HOLLYWOOD'S GOLDEN AGE
(Post 3 of 50)
Disgruntled motion picture director John L. Sullivan decides he wants to make a more social significant film called O Brother, Where Art Thou? Despite the studio's objection, Sullivan decides he wants to live among the poor to get a better understanding of their plight.
Sappy? A bit. Corny? Definitely. Improbable? Certainly.
I don't care. Sullivan's Travel's remains one of my favorite movies from Hollywood's golden age. Joel McCrea as Sullivan and Veronica Lake as his love interest are perfect in the lead roles. But this is writer/director Preston Sturges's film. We see Sturges the writer in evidence in the rapid fire opening dialogue between Sullivan and the studio executives. We see Sturges the director in evidence in the silent scenes where Sullivan and his girl soak in through several scenes without dialogue the plight of the poor. But probably the most famous scene is where chain gang prisoners join members of a black church to watch a Mickey Mouse and Pluto cartoon. There's a lot to be said for making people laugh. Did you know that's all some people have? It isn't much, but it's better than nothing in this cockeyed caravan.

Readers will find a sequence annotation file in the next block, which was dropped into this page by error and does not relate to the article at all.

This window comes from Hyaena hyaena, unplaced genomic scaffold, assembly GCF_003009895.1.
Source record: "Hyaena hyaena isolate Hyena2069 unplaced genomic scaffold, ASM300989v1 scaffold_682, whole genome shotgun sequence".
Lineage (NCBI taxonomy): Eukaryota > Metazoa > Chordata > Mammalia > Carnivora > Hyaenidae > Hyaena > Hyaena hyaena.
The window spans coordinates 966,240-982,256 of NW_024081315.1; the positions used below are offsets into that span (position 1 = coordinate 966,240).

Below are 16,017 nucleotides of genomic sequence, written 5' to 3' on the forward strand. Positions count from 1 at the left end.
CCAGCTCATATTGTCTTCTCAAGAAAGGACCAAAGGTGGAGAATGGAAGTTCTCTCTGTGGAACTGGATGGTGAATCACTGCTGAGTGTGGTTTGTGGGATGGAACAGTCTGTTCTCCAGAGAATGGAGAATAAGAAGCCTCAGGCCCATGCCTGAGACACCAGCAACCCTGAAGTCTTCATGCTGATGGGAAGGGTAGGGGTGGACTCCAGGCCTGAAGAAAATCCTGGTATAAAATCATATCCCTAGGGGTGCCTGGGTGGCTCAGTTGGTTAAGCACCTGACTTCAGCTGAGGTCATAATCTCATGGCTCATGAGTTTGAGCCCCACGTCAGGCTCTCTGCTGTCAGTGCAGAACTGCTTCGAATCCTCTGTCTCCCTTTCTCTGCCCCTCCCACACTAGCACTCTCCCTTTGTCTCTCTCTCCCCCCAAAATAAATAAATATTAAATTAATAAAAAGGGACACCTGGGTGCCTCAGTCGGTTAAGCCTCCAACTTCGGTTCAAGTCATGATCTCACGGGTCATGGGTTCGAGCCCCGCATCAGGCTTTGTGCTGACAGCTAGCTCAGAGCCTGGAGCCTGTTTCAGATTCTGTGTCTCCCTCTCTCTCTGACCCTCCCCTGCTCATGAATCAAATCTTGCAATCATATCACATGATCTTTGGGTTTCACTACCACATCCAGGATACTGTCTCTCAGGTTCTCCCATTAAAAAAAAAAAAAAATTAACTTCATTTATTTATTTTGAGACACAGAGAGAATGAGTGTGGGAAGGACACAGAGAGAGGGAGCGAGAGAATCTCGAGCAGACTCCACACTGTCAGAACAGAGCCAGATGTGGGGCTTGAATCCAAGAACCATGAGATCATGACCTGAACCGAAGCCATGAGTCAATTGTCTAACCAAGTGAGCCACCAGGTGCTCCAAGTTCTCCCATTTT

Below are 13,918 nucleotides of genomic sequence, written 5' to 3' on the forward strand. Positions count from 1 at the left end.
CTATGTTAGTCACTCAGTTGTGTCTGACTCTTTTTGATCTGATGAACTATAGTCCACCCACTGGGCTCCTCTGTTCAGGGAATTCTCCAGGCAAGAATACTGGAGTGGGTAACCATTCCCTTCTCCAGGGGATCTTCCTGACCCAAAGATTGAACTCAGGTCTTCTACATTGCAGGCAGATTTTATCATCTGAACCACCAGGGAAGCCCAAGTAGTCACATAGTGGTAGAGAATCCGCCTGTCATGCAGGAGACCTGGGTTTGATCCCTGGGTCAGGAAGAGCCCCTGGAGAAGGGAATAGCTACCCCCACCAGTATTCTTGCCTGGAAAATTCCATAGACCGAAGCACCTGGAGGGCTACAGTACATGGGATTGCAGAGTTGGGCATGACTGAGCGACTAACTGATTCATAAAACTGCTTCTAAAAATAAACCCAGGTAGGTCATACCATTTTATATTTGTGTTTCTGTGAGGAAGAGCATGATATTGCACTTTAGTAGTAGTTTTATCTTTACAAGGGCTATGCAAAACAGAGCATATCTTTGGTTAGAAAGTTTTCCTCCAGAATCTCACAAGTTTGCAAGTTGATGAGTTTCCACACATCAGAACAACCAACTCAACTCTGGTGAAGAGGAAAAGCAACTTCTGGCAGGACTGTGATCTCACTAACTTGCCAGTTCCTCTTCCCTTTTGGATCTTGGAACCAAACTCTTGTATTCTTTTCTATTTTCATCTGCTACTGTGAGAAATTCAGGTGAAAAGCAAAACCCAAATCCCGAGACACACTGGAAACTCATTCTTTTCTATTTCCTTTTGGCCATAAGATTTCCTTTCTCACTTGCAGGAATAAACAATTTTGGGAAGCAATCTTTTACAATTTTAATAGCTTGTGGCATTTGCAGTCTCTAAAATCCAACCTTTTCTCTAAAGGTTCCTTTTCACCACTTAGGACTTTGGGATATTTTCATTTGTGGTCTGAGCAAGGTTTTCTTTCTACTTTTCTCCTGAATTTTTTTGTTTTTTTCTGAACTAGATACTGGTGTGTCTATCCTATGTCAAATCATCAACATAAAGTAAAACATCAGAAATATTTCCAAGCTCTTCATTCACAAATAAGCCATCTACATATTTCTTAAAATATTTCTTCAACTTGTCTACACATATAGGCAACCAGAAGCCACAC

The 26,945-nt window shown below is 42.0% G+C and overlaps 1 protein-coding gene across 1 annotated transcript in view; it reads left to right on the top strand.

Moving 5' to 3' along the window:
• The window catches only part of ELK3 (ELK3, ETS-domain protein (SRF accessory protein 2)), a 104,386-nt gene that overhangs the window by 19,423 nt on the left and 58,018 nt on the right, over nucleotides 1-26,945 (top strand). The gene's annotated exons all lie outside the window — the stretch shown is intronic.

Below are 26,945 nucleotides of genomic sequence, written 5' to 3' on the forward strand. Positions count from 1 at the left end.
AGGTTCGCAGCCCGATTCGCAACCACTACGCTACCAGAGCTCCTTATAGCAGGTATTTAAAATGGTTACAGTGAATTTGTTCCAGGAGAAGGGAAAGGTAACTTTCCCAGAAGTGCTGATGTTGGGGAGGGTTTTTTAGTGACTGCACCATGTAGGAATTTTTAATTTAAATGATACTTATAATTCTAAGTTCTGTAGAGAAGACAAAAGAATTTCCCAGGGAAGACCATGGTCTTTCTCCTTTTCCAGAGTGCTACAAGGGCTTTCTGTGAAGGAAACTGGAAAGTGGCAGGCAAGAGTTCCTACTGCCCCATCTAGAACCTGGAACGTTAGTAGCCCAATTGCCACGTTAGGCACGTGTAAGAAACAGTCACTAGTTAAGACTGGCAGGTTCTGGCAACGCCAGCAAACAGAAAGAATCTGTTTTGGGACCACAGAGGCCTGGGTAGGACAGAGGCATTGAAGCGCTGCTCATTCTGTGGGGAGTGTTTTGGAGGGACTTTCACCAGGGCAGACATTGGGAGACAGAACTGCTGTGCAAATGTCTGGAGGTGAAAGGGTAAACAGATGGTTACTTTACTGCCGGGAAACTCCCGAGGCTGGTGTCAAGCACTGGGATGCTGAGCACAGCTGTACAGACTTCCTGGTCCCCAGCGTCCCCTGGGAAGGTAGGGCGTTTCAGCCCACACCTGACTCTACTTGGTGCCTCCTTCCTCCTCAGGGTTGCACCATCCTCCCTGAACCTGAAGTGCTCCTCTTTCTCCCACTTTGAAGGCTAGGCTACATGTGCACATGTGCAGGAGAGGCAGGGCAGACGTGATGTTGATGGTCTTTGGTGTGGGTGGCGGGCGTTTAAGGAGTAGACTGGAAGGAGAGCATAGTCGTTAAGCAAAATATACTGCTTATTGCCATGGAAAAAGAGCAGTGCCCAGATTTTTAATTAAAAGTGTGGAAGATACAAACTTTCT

And the Elisha Cook Jr. supporting player award goes to…Eric Blore.
It seems like all Preston Sturges movies have a plethora of great supporting players. Sullivan's Travels has William Demarest, Franklin Pangborn, Porter Hall and Robert Grieg as Sullivan's philosophical valet.
But I'm giving the award to Eric Blore, who plays Sullivan's butler. This role was nothing different for Blore, who Hollywood loved to cast a butler, so he clearly has the buttlin' thing down. He's resourceful, loyal to Sullivan and probably wiser than his boss in a lot of ways. Other films I've seen him in include the Astaire/Rogers classics Swing Time and Top Hat and Laurel and Hardy's Swiss Miss.